James Fenimore Cooper, acclaimed as one of the first American novelists, was born in Burlington, N.J., on September 15, 1789. When he was one year old, his family moved to Cooperstown, N.Y., which was founded by his father. Cooper attended various grammar schools in Burlington, Cooperstown, and Albany, and entered Yale University in 1803 at the age of 13. In 1806, Cooper was expelled from Yale for pushing a rag with gunpowder under a classmate's door, causing it to explode. He then spent some time as a merchant seaman and served as a midshipman in the U.S. Navy from 1808-1811. In 1811, Cooper married Susan De Lancey, and lived the life of a country gentleman until one day in 1820. Cooper and his wife were reading a book together. When Cooper told Susan that he could write a better book than the one they were reading, she challenged him to do so. Thus began his career as an author, with Precaution (first published anonymously). Cooper is known for writing more than 50 works under his own name, Jane Morgan, and Anonymous. His works included fiction, nonfiction, history, and travel sketches. He gained insight for his travel works while the Cooper family lived in Europe from 1826 to 1833. Cooper is best known for the novel The Last of The Mohicans, which has been made into several motion picture adaptations, the most recent starring Daniel Day-Lewis as Hawkeye. The Last of the Mohicans is part of The Leatherstocking Tales, which includes the other novels, The Pioneers, The Deerslayer, and The Pathfinder. Hawkeye, whose given name is Nathaniel Bumpo, is a recurring character in the series which accurately chronicles early American pioneering life and events during the French and Indian War. In 1851, Cooper developed a liver condition, dying on September 14th of that year, just one day before his 62nd birthday.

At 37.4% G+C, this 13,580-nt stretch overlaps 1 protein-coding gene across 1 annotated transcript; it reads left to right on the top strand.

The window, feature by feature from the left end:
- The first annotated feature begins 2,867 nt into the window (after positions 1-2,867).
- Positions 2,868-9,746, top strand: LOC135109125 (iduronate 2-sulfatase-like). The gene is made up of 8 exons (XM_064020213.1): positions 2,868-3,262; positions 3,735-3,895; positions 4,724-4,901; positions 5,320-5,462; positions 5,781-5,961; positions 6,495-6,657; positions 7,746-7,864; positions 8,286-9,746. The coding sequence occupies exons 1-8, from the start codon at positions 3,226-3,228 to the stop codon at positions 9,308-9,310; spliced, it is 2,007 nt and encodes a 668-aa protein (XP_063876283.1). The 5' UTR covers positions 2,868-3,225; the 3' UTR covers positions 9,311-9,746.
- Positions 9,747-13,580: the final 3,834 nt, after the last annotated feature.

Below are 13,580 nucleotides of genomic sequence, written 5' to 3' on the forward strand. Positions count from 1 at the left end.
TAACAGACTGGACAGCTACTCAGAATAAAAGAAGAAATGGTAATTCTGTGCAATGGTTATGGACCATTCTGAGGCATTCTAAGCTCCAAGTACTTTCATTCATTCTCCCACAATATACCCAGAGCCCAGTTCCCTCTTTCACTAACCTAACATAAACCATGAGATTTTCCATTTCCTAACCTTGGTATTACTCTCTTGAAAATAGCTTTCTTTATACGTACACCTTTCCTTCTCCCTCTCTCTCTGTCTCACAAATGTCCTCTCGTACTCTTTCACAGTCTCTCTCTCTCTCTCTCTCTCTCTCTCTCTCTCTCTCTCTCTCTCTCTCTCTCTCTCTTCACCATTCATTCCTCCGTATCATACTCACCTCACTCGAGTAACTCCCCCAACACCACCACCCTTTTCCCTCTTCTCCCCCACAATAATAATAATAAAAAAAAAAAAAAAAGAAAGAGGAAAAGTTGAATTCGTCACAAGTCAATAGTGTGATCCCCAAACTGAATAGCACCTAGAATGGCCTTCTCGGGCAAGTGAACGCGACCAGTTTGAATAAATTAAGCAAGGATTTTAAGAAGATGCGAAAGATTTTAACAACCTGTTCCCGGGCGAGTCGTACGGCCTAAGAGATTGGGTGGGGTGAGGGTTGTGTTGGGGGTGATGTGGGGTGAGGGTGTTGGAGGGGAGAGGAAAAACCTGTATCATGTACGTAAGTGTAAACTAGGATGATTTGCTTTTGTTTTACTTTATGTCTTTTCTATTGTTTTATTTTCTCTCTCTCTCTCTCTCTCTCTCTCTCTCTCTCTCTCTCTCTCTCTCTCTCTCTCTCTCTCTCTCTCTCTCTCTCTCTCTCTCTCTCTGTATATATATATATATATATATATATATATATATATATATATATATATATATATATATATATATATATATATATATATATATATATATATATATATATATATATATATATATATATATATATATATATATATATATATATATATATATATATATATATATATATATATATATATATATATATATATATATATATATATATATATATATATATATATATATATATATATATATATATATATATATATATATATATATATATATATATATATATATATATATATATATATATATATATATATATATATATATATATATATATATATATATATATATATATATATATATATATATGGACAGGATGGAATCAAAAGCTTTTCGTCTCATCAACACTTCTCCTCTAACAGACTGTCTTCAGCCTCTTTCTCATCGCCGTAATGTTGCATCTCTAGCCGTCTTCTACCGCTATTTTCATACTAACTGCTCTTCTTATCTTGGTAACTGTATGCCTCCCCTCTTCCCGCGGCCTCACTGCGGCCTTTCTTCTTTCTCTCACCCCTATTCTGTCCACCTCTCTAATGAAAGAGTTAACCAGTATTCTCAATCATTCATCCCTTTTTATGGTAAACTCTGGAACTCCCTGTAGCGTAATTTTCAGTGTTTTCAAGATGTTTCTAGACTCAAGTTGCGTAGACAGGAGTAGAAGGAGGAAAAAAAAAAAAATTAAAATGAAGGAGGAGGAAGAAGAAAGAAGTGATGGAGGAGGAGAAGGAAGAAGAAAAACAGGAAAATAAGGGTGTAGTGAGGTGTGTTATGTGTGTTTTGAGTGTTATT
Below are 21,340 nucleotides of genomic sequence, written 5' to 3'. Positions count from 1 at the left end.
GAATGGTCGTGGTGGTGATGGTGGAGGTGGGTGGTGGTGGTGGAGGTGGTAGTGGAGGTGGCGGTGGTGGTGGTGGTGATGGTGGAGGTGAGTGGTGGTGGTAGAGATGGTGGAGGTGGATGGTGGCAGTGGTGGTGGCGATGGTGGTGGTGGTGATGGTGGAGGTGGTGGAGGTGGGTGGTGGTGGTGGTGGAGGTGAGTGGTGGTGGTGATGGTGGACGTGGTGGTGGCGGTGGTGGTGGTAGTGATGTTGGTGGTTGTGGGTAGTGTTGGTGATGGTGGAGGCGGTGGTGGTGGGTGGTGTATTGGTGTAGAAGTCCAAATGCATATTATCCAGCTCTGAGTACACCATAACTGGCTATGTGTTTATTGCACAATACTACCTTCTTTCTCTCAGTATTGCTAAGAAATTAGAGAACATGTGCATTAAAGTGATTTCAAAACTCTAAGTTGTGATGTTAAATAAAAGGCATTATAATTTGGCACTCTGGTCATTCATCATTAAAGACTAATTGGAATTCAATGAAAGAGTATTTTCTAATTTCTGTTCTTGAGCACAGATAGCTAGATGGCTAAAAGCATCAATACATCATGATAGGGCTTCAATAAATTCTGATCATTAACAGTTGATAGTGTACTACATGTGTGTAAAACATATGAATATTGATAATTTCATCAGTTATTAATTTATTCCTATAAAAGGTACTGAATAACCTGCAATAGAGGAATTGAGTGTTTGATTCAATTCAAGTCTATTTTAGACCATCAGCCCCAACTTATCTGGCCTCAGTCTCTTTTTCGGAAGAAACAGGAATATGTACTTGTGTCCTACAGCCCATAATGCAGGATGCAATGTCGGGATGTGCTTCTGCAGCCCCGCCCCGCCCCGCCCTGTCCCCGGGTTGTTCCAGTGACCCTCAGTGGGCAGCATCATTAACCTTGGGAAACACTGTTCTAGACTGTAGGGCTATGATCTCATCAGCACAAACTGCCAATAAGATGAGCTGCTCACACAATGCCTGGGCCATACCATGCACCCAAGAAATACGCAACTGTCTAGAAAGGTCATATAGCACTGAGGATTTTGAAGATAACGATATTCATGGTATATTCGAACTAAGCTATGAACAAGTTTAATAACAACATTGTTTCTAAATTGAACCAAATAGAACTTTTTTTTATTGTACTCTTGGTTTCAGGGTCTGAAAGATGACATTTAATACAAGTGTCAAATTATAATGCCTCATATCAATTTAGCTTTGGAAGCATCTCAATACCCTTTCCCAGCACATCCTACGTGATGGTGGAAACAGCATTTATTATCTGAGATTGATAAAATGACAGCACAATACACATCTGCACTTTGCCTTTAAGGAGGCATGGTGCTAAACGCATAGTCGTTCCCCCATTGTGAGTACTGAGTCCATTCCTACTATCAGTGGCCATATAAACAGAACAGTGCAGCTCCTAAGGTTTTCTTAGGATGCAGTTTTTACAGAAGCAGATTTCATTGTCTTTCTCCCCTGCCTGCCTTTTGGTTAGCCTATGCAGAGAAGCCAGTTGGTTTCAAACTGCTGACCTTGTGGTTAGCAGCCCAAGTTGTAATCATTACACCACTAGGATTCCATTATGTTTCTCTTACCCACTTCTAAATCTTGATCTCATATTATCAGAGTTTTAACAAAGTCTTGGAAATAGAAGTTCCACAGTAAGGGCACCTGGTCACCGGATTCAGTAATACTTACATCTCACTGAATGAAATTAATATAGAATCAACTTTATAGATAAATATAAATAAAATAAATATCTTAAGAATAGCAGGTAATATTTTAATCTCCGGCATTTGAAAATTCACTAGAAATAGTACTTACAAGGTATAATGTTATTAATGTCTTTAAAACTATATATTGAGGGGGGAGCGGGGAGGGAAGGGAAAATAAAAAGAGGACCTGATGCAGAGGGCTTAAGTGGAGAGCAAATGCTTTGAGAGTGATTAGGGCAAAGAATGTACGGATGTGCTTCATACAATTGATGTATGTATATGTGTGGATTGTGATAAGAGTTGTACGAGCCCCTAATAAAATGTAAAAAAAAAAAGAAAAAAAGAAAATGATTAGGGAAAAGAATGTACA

Thomas Berger was born in Cincinnati, Ohio on July 20, 1924. During World War II, he enlisted in the Army and served in England and Germany as part of the Medical Corps. He received a baccalaureate degree with honors from the University of Cincinnati in 1948 and pursued graduate work in English at Columbia University until 1951. He worked as a librarian at the Tamiment Institute and Library in New York and as a summary writer for The New York Times Index. His first novel, Crazy in Berlin, was published in 1958. He wrote numerous books during his lifetime including Killing Time, Who Is Teddy Villanova?, Adventures of the Artificial Woman, Sneaky People, The Houseguest, Meeting Evil, Suspects, Best Friends, and The Feud. Several of his novels were adapted into films including Little Big Man starring Dustin Hoffman and Neighbors starring John Belushi and Dan Aykroyd. He died on July 13, 2014 at the age of 89.
John Stauffer has published numerous articles on photography and social reform in America, and is the recipient of grants and awards from the National Endowment for the Humanities, the Woodrow Wilson National Fellowship Foundation, The Pew Program in Religion and American History, and the Gilder Lehrman Institute of American History. His forthcoming book, The Black Hearts of Men, won the 1999 Ralph Henry Gabriel Prize for the best dissertation in American Studies from the American Studies Association. He is Assistant Professor of English, History and Literature at Harvard University.